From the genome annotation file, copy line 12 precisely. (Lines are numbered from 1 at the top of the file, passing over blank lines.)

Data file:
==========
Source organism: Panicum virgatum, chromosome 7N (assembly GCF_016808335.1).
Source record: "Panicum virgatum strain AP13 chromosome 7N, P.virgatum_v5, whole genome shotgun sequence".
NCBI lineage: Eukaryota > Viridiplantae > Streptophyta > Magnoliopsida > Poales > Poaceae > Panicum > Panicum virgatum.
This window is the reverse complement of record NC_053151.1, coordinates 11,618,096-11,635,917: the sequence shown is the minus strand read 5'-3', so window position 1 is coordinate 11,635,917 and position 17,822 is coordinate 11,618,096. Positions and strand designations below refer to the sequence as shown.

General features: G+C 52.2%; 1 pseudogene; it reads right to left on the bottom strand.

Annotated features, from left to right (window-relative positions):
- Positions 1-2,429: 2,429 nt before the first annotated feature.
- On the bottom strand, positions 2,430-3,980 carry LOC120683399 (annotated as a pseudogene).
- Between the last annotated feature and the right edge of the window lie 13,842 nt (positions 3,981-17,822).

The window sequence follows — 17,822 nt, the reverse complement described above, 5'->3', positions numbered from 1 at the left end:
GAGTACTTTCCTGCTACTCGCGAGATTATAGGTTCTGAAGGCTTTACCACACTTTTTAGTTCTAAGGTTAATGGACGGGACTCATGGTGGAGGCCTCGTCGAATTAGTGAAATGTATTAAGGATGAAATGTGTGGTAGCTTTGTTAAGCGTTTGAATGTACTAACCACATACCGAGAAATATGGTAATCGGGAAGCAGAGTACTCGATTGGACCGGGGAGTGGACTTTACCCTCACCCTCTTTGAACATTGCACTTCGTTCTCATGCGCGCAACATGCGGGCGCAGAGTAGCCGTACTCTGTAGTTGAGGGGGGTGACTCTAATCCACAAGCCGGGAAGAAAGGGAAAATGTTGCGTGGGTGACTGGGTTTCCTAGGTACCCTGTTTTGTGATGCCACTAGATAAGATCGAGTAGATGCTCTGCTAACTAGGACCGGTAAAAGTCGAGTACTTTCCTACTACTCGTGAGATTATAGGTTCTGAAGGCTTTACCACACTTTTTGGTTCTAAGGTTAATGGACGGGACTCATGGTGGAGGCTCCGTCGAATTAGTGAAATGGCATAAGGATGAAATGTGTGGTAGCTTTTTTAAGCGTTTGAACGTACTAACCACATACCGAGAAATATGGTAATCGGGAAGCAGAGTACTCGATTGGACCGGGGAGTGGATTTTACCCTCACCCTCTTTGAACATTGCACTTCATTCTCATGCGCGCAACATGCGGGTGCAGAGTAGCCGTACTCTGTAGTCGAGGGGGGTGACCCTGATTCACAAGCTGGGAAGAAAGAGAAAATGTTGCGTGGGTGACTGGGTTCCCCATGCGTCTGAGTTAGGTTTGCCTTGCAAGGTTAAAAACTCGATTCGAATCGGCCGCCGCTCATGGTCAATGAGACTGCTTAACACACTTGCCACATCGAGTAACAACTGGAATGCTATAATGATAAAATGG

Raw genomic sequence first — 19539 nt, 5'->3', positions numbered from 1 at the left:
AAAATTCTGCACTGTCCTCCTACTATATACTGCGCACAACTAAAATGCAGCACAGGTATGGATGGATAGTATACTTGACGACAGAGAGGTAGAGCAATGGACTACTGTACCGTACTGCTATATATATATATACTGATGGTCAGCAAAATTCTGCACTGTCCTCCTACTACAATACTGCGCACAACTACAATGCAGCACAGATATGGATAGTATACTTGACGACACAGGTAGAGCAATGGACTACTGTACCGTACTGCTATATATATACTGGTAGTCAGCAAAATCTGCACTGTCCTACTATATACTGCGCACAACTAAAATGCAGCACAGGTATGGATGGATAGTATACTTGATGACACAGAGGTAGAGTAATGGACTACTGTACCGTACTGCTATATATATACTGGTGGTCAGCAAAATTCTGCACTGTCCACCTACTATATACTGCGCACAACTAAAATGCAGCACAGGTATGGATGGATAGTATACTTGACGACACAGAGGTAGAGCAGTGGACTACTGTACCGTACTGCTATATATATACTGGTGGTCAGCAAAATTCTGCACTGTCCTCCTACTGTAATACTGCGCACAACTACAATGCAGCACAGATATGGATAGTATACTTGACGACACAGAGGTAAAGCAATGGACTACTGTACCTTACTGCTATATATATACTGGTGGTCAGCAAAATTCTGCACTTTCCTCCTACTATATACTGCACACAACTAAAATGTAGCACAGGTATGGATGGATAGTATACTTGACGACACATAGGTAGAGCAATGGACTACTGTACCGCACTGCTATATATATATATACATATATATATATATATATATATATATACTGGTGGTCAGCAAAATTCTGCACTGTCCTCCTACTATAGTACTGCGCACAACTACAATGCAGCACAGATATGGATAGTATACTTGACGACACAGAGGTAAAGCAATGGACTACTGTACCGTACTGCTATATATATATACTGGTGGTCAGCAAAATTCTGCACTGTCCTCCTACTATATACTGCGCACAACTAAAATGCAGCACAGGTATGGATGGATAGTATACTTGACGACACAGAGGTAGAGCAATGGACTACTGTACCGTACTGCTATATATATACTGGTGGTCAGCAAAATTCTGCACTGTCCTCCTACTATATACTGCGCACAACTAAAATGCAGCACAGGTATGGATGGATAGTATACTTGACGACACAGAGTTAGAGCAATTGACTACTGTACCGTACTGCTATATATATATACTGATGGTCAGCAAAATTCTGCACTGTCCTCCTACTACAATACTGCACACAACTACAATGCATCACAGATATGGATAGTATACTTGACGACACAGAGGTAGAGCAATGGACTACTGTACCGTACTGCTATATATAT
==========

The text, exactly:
Raw genomic sequence first — 19539 nt, 5'->3', positions numbered from 1 at the left: